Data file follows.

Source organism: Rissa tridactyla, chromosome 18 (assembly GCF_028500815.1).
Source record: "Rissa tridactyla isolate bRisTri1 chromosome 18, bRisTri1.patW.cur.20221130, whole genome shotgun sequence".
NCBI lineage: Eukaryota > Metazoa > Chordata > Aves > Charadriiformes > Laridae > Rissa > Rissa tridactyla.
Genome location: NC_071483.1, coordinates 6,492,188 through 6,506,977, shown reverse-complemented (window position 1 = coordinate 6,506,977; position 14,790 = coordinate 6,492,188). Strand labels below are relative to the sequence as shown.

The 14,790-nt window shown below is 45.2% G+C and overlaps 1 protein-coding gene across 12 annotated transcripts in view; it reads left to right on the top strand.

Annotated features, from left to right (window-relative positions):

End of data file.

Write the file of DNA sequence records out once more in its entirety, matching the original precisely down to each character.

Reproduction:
Source organism: Rissa tridactyla, chromosome 18 (assembly GCF_028500815.1).
Source record: "Rissa tridactyla isolate bRisTri1 chromosome 18, bRisTri1.patW.cur.20221130, whole genome shotgun sequence".
NCBI lineage: Eukaryota > Metazoa > Chordata > Aves > Charadriiformes > Laridae > Rissa > Rissa tridactyla.
Genome location: NC_071483.1, coordinates 6,492,188 through 6,506,977, shown reverse-complemented (window position 1 = coordinate 6,506,977; position 14,790 = coordinate 6,492,188). Strand labels below are relative to the sequence as shown.

The 14,790-nt window shown below is 45.2% G+C and overlaps 1 protein-coding gene across 12 annotated transcripts in view; it reads left to right on the top strand.

Annotated features, from left to right (window-relative positions):